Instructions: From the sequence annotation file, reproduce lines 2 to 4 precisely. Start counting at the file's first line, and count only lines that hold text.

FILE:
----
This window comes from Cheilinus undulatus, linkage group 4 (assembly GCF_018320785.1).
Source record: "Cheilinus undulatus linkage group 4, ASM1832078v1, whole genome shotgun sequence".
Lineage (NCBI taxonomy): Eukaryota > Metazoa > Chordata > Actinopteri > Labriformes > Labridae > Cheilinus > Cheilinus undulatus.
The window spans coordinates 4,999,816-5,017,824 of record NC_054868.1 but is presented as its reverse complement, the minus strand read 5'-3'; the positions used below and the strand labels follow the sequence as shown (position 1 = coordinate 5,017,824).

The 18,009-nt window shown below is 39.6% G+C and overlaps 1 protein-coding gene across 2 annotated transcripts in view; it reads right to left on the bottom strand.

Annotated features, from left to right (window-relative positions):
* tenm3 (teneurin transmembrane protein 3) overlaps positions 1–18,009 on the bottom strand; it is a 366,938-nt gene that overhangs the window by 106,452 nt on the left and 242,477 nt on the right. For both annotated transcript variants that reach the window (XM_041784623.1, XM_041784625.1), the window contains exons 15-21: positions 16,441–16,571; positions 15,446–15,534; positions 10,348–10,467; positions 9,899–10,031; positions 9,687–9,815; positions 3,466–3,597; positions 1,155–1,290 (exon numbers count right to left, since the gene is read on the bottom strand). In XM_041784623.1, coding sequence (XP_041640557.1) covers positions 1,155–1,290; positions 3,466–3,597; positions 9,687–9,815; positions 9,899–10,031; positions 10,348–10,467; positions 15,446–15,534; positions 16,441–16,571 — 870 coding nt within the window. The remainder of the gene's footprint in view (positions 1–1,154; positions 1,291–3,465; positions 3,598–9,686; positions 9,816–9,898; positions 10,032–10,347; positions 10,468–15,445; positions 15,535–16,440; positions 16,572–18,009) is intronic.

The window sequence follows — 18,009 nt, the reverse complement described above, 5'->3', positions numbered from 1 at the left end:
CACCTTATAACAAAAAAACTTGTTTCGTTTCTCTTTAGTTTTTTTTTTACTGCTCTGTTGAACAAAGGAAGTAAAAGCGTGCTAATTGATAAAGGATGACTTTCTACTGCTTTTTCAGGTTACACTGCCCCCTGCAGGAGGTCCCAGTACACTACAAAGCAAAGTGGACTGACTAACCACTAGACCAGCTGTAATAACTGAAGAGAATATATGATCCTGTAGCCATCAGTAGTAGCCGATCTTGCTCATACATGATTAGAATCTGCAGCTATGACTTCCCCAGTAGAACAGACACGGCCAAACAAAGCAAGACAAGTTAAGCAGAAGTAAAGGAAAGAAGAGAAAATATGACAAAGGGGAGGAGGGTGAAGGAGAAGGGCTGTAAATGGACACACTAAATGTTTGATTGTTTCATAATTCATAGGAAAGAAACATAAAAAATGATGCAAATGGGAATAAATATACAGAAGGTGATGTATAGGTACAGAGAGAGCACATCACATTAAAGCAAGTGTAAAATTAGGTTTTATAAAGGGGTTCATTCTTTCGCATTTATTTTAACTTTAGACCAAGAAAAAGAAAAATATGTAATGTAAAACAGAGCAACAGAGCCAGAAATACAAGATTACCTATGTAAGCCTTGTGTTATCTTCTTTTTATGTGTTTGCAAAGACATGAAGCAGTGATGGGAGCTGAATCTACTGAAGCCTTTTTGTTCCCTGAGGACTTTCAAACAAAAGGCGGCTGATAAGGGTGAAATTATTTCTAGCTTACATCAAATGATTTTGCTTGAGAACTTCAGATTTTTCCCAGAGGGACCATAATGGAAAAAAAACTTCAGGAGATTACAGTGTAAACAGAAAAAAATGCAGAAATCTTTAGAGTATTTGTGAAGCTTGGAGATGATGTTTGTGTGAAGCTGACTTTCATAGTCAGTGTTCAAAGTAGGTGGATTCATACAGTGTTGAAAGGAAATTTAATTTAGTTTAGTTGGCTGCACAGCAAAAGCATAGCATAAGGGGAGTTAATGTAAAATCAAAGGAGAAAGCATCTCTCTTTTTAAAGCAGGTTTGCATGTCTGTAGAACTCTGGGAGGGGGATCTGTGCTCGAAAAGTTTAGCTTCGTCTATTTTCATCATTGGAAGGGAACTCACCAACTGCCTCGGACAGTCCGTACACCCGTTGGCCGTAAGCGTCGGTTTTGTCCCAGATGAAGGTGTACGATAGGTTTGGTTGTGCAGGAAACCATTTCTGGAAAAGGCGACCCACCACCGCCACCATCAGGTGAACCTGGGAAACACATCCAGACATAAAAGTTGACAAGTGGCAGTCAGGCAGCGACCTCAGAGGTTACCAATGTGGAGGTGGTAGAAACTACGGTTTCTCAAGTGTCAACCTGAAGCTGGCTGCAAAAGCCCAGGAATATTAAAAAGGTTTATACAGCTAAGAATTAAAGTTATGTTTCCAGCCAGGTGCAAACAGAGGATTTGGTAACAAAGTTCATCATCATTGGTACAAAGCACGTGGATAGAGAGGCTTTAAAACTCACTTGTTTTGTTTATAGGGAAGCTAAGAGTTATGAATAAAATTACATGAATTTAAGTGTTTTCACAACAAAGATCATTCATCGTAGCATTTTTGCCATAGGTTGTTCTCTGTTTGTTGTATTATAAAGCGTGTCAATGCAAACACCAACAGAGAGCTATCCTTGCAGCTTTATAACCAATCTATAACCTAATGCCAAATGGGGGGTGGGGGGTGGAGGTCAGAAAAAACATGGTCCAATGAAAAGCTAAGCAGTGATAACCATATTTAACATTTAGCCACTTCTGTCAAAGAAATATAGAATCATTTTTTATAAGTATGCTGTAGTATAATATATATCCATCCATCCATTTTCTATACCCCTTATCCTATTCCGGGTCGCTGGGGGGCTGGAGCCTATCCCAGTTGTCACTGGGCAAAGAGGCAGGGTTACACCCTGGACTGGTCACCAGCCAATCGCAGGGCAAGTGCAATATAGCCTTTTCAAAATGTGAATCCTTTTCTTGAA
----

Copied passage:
Source record: "Cheilinus undulatus linkage group 4, ASM1832078v1, whole genome shotgun sequence".
Lineage (NCBI taxonomy): Eukaryota > Metazoa > Chordata > Actinopteri > Labriformes > Labridae > Cheilinus > Cheilinus undulatus.
The window spans coordinates 4,999,816-5,017,824 of record NC_054868.1 but is presented as its reverse complement, the minus strand read 5'-3'; the positions used below and the strand labels follow the sequence as shown (position 1 = coordinate 5,017,824).